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NFL suspends Vikings’ Peterson for rest of season

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FILE - NOVEMBER 18, 2014: It was reported that the NFL has suspended running back Adrian Peterson of the Minnesota Vikings without pay for at least the remainder of the 2014 season. Peterson is appealing the ruling for violating the league's personal conduct policy. CONROE, TX - NOVEMBER 04: NFL running back Adrian Peterson of the Minnesota Vikings addresses the media after pleading 'no contest' to a lesser misdemeanor charge of reckless assault November 4, 2014 in Conroe, Texas. Peterson's plea to the Class A misdemeanor comes with two years of deferred adjudication. Peterson also received a $4,000 fine and 80 hours of required community service. (Photo by Bob Levey/Getty Images)

MINNEAPOLIS — Adrian Peterson’s future with the Minnesota Vikings dimmed further Tuesday, with the NFL suspending the star running back without pay for at least the rest of the season.

As his representatives initiated an appeal, Peterson remained at the center of an escalating dispute between the league and the NFL Players Association over the player discipline process.

Commissioner Roger Goodell told Peterson he will not be considered for reinstatement before April 15 for his violation of the NFL personal conduct policy — the first example of a crackdown on players involved with domestic violence.

The NFLPA quickly announced it would immediately appeal, calling for a neutral arbitrator to handle it, and sharply rebuked the league for what it labeled as inconsistency and unfairness in determining the discipline.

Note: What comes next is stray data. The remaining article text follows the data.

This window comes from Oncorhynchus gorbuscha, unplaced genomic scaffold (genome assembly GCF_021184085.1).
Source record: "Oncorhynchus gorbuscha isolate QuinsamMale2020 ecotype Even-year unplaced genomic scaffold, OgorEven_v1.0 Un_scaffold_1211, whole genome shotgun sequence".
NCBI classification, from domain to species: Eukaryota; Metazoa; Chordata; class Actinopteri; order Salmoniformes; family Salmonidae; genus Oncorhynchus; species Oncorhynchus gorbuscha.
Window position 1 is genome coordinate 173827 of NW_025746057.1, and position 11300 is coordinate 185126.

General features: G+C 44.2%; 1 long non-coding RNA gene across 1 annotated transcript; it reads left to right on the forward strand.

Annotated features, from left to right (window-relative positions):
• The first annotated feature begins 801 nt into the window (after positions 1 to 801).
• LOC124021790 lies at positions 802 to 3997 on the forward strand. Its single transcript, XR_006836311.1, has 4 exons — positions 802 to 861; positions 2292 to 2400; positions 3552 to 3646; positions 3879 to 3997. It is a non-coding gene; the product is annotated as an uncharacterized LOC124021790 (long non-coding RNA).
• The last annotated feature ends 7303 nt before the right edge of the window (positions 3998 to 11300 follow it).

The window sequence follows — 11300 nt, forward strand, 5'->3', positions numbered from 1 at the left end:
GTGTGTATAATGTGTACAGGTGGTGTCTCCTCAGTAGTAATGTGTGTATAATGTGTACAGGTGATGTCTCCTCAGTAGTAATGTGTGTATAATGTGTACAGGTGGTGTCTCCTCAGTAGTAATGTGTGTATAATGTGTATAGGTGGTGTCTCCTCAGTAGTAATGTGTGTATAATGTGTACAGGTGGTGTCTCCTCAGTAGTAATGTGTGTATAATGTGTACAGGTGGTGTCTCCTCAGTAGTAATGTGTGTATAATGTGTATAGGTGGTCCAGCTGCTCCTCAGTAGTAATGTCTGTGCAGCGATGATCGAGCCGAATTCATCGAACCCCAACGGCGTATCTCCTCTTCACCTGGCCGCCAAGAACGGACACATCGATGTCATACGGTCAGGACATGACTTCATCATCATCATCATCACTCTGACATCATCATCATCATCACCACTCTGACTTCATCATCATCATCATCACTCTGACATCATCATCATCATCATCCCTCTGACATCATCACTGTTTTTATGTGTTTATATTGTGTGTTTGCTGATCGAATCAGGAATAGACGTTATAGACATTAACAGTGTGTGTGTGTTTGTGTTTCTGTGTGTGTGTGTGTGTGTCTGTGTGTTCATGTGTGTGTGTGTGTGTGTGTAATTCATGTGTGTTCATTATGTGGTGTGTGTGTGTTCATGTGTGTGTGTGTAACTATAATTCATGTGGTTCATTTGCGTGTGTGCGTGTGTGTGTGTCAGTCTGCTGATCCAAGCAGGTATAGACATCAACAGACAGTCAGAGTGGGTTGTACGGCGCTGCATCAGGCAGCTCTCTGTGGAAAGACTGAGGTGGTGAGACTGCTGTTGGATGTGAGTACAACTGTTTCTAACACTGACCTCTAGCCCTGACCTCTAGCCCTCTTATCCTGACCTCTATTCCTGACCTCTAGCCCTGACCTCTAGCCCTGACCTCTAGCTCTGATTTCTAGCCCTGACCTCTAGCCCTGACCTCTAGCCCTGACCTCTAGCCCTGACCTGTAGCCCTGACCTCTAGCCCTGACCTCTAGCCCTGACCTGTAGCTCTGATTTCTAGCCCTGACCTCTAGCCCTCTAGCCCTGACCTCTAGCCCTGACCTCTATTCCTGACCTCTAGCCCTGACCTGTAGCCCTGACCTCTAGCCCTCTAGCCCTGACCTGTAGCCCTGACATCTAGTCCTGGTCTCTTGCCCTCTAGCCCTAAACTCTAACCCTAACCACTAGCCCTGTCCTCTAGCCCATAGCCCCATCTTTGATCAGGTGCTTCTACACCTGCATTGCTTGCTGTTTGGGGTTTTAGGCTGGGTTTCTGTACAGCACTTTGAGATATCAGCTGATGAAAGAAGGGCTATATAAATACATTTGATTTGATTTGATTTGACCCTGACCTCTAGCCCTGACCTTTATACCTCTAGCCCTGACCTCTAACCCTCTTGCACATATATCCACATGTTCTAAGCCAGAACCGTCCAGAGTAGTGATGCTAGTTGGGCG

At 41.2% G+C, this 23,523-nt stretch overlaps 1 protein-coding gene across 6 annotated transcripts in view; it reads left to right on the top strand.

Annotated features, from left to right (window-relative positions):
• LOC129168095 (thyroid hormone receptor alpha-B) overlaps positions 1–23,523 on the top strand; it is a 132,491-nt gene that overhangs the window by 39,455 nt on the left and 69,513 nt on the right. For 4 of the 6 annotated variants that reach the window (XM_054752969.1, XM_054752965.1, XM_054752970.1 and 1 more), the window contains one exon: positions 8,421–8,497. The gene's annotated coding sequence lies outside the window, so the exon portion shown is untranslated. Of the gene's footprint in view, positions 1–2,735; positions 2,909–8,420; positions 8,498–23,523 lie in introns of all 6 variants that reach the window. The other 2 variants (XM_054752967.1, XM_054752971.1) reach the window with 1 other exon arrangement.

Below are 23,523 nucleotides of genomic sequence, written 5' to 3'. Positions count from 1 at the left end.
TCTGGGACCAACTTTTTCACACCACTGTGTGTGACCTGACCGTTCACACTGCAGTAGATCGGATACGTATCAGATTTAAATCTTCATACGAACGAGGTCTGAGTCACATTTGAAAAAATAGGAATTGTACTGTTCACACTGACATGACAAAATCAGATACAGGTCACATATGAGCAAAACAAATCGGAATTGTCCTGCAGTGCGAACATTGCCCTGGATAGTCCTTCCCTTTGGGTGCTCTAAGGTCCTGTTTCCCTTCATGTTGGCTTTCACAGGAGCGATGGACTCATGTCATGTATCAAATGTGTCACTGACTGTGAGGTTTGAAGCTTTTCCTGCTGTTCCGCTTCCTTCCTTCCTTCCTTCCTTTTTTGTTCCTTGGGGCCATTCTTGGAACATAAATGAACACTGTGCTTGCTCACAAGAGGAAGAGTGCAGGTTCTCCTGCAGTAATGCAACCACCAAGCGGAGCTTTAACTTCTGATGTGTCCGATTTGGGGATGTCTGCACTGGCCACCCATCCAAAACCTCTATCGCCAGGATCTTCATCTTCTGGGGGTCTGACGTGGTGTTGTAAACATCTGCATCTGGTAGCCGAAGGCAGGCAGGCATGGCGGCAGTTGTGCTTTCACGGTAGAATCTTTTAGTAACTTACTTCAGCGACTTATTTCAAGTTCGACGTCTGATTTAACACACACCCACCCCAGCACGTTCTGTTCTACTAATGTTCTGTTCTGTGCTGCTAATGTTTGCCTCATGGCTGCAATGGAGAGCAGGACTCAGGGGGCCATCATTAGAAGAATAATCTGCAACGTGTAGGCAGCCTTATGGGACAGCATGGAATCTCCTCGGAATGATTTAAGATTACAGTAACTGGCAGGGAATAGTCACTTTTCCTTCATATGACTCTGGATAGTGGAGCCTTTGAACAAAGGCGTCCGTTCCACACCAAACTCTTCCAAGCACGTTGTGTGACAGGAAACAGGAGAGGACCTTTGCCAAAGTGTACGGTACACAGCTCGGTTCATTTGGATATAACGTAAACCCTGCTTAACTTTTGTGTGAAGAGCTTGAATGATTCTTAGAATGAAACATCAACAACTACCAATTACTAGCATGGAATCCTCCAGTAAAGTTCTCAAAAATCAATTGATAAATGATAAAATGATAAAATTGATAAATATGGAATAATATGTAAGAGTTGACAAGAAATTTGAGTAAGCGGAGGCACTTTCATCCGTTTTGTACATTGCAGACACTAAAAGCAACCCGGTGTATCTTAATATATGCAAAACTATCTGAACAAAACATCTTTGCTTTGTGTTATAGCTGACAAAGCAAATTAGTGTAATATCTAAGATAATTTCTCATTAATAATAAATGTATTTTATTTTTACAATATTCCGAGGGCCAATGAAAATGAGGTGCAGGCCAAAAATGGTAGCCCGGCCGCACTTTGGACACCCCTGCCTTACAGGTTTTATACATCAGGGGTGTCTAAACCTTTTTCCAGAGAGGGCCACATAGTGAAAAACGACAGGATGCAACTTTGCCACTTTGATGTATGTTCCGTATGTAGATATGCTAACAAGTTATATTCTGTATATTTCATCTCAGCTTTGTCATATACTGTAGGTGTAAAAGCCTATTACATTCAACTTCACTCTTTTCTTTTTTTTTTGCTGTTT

Arbitrator Shyam Das ruled in favor of the NFL on Tuesday evening, saying the league can keep Adrian Peterson on the commissioner’s exempt list, effectively ending any chance the Minnesota Vikings running back will play again this season, ESPN.com reported.

Das’ ruling was in reference to a grievance Peterson had filed arguing he should have been reinstated from the exempt list as soon as there was a resolution in his child abuse case, which came with his no contest plea on Nov. 4. Das’ ruling was not connected to the suspension.

Due to Das’ ruling, Peterson will remain on the exempt list until the appeal of his suspension is heard.

The NFL’s words were even stronger, with a nearly 1,600-word statement spelling out the conditions for Peterson’s path to return to the field and describing the reasons for the stiff punishment.

Goodell came down on Peterson for showing “no meaningful remorse” for hurting the boy and expressed concern that he “may feel free to engage in similar conduct in the future.”

“Further,” Goodell wrote, “the injury inflicted on your son includes the emotional and psychological trauma to a young child who suffers criminal physical abuse at the hands of his father. Second, the repetitive use of a switch in this instance is the functional equivalent of a weapon, particularly in the hands of someone with the strength of an accomplished professional athlete.”

Peterson pleaded no contest Nov. 4 to misdemeanor reckless assault in Texas for injuries to his 4-year-old son with a wooden switch. He said he intended no harm, only discipline. Peterson was on a special exempt list at the sole discretion of Goodell, essentially paid leave while the case went through the legal system.

The NFLPA said Peterson was told that would count as time served toward a suspension, citing an unidentified NFL executive. League spokesman Brian McCarthy said the stay on the exempt list was taken into account.

“There were aggravating circumstances that led to the discipline announced,” McCarthy said.

Peterson’s salary for the season was $11.75 million. He will keep the money accrued while on the exempt list. But the NFL’s punishment has now amounted to a 14-game ban, with six unpaid weeks. That’s the equivalent of a fine of more than $4.1 million.

The Vikings, who don’t practice Tuesdays, issued a brief statement: “We respect the league’s decision and will have no further comment at this time.”

According to the enhanced policy, first offenses of assault, battery or domestic violence bring a six-game suspension. Aggravating circumstances warrant higher levels of discipline.

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